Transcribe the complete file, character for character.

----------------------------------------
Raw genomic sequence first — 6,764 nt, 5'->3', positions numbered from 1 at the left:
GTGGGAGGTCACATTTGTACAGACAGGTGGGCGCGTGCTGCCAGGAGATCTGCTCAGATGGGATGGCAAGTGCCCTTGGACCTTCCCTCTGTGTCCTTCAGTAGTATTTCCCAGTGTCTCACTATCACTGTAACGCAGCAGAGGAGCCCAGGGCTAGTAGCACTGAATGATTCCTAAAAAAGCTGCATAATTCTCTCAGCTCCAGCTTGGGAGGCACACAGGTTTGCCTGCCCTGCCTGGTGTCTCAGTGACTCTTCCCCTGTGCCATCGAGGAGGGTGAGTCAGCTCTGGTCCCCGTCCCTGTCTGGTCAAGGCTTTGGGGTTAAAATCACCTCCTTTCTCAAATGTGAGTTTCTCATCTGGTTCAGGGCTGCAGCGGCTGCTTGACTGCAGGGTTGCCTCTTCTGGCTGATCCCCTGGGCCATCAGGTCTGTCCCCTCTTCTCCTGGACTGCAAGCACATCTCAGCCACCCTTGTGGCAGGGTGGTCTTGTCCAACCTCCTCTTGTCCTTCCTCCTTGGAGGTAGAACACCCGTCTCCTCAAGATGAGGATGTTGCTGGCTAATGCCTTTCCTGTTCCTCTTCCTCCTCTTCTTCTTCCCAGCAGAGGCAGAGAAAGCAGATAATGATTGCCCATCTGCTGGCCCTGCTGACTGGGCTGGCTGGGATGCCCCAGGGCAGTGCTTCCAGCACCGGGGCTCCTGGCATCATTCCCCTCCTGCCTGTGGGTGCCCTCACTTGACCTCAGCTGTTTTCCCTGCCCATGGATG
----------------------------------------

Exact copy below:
Raw genomic sequence first — 6,764 nt, 5'->3', positions numbered from 1 at the left:
GTGGGAGGTCACATTTGTACAGACAGGTGGGCGCGTGCTGCCAGGAGATCTGCTCAGATGGGATGGCAAGTGCCCTTGGACCTTCCCTCTGTGTCCTTCAGTAGTATTTCCCAGTGTCTCACTATCACTGTAACGCAGCAGAGGAGCCCAGGGCTAGTAGCACTGAATGATTCCTAAAAAAGCTGCATAATTCTCTCAGCTCCAGCTTGGGAGGCACACAGGTTTGCCTGCCCTGCCTGGTGTCTCAGTGACTCTTCCCCTGTGCCATCGAGGAGGGTGAGTCAGCTCTGGTCCCCGTCCCTGTCTGGTCAAGGCTTTGGGGTTAAAATCACCTCCTTTCTCAAATGTGAGTTTCTCATCTGGTTCAGGGCTGCAGCGGCTGCTTGACTGCAGGGTTGCCTCTTCTGGCTGATCCCCTGGGCCATCAGGTCTGTCCCCTCTTCTCCTGGACTGCAAGCACATCTCAGCCACCCTTGTGGCAGGGTGGTCTTGTCCAACCTCCTCTTGTCCTTCCTCCTTGGAGGTAGAACACCCGTCTCCTCAAGATGAGGATGTTGCTGGCTAATGCCTTTCCTGTTCCTCTTCCTCCTCTTCTTCTTCCCAGCAGAGGCAGAGAAAGCAGATAATGATTGCCCATCTGCTGGCCCTGCTGACTGGGCTGGCTGGGATGCCCCAGGGCAGTGCTTCCAGCACCGGGGCTCCTGGCATCATTCCCCTCCTGCCTGTGGGTGCCCTCACTTGACCTCAGCTGTTTTCCCTGCCCATGGATG